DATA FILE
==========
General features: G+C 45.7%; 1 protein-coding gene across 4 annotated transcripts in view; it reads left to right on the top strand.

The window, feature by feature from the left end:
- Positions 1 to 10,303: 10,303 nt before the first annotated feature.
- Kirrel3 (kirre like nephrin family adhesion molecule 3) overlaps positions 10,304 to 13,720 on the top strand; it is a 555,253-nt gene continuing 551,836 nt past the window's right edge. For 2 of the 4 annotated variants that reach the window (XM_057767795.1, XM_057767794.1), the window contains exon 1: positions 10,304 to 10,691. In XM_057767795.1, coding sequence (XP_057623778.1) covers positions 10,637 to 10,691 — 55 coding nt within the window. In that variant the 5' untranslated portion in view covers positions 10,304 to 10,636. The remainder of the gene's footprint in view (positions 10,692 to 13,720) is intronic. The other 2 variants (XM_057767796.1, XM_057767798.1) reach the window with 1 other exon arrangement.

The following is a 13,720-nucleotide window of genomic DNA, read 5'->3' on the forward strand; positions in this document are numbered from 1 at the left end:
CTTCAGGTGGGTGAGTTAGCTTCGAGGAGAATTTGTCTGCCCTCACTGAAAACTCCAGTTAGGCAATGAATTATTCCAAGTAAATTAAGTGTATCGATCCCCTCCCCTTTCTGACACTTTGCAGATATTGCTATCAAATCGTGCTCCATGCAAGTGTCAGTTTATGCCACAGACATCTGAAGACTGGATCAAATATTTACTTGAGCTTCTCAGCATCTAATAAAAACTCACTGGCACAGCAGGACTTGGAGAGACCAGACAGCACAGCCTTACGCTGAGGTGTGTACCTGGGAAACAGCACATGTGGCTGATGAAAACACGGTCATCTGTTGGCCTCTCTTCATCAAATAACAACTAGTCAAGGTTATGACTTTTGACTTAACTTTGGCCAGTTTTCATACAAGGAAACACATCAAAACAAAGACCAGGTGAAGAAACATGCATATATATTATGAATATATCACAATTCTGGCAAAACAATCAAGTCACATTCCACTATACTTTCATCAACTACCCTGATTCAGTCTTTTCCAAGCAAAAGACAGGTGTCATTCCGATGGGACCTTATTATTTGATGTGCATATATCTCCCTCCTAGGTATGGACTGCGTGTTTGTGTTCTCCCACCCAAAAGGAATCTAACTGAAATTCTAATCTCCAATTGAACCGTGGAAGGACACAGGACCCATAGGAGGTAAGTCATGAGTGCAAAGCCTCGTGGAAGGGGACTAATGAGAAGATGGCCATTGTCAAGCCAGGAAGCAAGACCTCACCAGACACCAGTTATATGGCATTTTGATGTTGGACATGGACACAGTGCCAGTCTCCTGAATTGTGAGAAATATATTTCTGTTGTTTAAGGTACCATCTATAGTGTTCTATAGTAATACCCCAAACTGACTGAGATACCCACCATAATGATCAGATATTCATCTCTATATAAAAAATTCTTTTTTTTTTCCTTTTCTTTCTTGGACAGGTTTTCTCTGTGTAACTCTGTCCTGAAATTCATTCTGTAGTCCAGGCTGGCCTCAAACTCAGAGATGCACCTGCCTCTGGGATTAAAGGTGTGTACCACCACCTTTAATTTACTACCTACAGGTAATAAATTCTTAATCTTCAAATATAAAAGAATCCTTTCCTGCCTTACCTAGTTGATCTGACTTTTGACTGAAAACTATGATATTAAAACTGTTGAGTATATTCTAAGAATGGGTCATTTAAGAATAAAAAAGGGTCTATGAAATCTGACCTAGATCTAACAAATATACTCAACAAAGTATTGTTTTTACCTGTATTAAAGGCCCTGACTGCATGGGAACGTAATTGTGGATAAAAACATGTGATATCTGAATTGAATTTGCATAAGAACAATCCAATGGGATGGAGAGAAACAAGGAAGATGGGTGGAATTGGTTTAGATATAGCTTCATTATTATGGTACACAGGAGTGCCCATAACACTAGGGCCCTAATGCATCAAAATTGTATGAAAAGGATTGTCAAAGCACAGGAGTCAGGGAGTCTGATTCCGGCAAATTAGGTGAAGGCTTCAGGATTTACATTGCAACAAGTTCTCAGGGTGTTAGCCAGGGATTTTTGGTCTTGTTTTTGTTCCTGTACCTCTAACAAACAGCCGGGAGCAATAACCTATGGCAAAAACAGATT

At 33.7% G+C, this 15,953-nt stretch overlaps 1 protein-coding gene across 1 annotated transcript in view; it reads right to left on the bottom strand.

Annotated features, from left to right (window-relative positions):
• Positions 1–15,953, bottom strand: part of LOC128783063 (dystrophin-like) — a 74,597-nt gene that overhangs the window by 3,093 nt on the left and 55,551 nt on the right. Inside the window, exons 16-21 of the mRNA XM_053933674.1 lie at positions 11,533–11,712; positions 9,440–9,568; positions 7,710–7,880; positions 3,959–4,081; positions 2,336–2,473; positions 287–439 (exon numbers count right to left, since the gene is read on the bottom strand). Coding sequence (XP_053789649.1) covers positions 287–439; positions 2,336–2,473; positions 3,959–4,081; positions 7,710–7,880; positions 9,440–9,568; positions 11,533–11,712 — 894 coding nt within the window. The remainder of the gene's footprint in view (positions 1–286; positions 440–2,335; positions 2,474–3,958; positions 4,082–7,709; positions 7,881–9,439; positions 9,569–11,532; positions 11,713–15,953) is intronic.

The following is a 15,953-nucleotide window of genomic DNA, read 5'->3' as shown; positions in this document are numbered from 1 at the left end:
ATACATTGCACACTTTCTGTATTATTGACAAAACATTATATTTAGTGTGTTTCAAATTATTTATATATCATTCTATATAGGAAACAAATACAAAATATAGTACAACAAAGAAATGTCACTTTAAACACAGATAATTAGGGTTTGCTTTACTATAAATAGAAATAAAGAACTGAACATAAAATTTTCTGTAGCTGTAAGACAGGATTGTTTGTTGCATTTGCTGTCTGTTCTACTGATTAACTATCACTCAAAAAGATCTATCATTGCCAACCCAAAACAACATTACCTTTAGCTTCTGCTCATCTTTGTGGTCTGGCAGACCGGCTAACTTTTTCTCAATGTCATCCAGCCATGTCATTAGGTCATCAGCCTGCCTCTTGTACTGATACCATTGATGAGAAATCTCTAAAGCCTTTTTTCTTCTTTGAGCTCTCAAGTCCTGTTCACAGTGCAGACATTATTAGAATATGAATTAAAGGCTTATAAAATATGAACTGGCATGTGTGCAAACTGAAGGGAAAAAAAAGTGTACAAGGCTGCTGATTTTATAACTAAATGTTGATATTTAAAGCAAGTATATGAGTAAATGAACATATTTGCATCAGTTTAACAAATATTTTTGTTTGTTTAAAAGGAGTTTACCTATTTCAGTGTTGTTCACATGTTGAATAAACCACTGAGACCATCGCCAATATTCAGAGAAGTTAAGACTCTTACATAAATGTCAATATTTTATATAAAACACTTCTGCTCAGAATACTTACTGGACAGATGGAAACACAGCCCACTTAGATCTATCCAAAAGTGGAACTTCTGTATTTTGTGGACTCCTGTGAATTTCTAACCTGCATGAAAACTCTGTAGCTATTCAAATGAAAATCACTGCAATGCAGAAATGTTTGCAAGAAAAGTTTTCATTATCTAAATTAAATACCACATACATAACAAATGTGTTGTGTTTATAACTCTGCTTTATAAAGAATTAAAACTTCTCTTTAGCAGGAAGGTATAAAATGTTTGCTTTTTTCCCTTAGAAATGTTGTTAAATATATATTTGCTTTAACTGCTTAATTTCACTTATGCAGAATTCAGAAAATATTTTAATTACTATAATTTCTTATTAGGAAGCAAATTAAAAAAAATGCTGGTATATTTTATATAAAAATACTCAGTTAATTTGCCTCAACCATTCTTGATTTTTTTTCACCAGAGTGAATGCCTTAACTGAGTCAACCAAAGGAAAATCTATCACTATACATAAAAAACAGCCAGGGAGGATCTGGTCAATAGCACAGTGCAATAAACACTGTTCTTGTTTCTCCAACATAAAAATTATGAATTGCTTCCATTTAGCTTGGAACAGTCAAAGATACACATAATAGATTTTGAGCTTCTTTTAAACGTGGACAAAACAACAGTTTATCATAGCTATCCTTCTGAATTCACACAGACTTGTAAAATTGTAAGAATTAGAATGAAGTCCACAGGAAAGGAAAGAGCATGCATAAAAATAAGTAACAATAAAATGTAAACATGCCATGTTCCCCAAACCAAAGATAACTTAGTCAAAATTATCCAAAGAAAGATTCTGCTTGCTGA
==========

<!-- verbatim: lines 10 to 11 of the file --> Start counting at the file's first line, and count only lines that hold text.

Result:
The following is a 15,953-nucleotide window of genomic DNA, read 5'->3' as shown; positions in this document are numbered from 1 at the left end:
ATACATTGCACACTTTCTGTATTATTGACAAAACATTATATTTAGTGTGTTTCAAATTATTTATATATCATTCTATATAGGAAACAAATACAAAATATAGTACAACAAAGAAATGTCACTTTAAACACAGATAATTAGGGTTTGCTTTACTATAAATAGAAATAAAGAACTGAACATAAAATTTTCTGTAGCTGTAAGACAGGATTGTTTGTTGCATTTGCTGTCTGTTCTACTGATTAACTATCACTCAAAAAGATCTATCATTGCCAACCCAAAACAACATTACCTTTAGCTTCTGCTCATCTTTGTGGTCTGGCAGACCGGCTAACTTTTTCTCAATGTCATCCAGCCATGTCATTAGGTCATCAGCCTGCCTCTTGTACTGATACCATTGATGAGAAATCTCTAAAGCCTTTTTTCTTCTTTGAGCTCTCAAGTCCTGTTCACAGTGCAGACATTATTAGAATATGAATTAAAGGCTTATAAAATATGAACTGGCATGTGTGCAAACTGAAGGGAAAAAAAAGTGTACAAGGCTGCTGATTTTATAACTAAATGTTGATATTTAAAGCAAGTATATGAGTAAATGAACATATTTGCATCAGTTTAACAAATATTTTTGTTTGTTTAAAAGGAGTTTACCTATTTCAGTGTTGTTCACATGTTGAATAAACCACTGAGACCATCGCCAATATTCAGAGAAGTTAAGACTCTTACATAAATGTCAATATTTTATATAAAACACTTCTGCTCAGAATACTTACTGGACAGATGGAAACACAGCCCACTTAGATCTATCCAAAAGTGGAACTTCTGTATTTTGTGGACTCCTGTGAATTTCTAACCTGCATGAAAACTCTGTAGCTATTCAAATGAAAATCACTGCAATGCAGAAATGTTTGCAAGAAAAGTTTTCATTATCTAAATTAAATACCACATACATAACAAATGTGTTGTGTTTATAACTCTGCTTTATAAAGAATTAAAACTTCTCTTTAGCAGGAAGGTATAAAATGTTTGCTTTTTTCCCTTAGAAATGTTGTTAAATATATATTTGCTTTAACTGCTTAATTTCACTTATGCAGAATTCAGAAAATATTTTAATTACTATAATTTCTTATTAGGAAGCAAATTAAAAAAAATGCTGGTATATTTTATATAAAAATACTCAGTTAATTTGCCTCAACCATTCTTGATTTTTTTTCACCAGAGTGAATGCCTTAACTGAGTCAACCAAAGGAAAATCTATCACTATACATAAAAAACAGCCAGGGAGGATCTGGTCAATAGCACAGTGCAATAAACACTGTTCTTGTTTCTCCAACATAAAAATTATGAATTGCTTCCATTTAGCTTGGAACAGTCAAAGATACACATAATAGATTTTGAGCTTCTTTTAAACGTGGACAAAACAACAGTTTATCATAGCTATCCTTCTGAATTCACACAGACTTGTAAAATTGTAAGAATTAGAATGAAGTCCACAGGAAAGGAAAGAGCATGCATAAAAATAAGTAACAATAAAATGTAAACATGCCATGTTCCCCAAACCAAAGATAACTTAGTCAAAATTATCCAAAGAAAGATTCTGCTTGCTGA